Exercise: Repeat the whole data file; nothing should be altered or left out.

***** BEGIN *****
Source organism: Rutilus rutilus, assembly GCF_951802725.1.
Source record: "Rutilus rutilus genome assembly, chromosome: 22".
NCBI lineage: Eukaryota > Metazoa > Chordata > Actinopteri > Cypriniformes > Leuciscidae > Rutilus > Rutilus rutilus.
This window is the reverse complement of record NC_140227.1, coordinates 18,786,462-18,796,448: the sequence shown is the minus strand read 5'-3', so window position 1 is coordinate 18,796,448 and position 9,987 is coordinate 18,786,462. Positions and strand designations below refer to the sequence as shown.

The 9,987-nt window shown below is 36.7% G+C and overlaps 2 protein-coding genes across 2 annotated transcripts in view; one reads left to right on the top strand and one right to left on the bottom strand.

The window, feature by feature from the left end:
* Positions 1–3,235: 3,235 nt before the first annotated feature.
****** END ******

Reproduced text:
Source organism: Rutilus rutilus, assembly GCF_951802725.1.
Source record: "Rutilus rutilus genome assembly, chromosome: 22".
NCBI lineage: Eukaryota > Metazoa > Chordata > Actinopteri > Cypriniformes > Leuciscidae > Rutilus > Rutilus rutilus.
This window is the reverse complement of record NC_140227.1, coordinates 18,786,462-18,796,448: the sequence shown is the minus strand read 5'-3', so window position 1 is coordinate 18,796,448 and position 9,987 is coordinate 18,786,462. Positions and strand designations below refer to the sequence as shown.

The 9,987-nt window shown below is 36.7% G+C and overlaps 2 protein-coding genes across 2 annotated transcripts in view; one reads left to right on the top strand and one right to left on the bottom strand.

The window, feature by feature from the left end:
* Positions 1–3,235: 3,235 nt before the first annotated feature.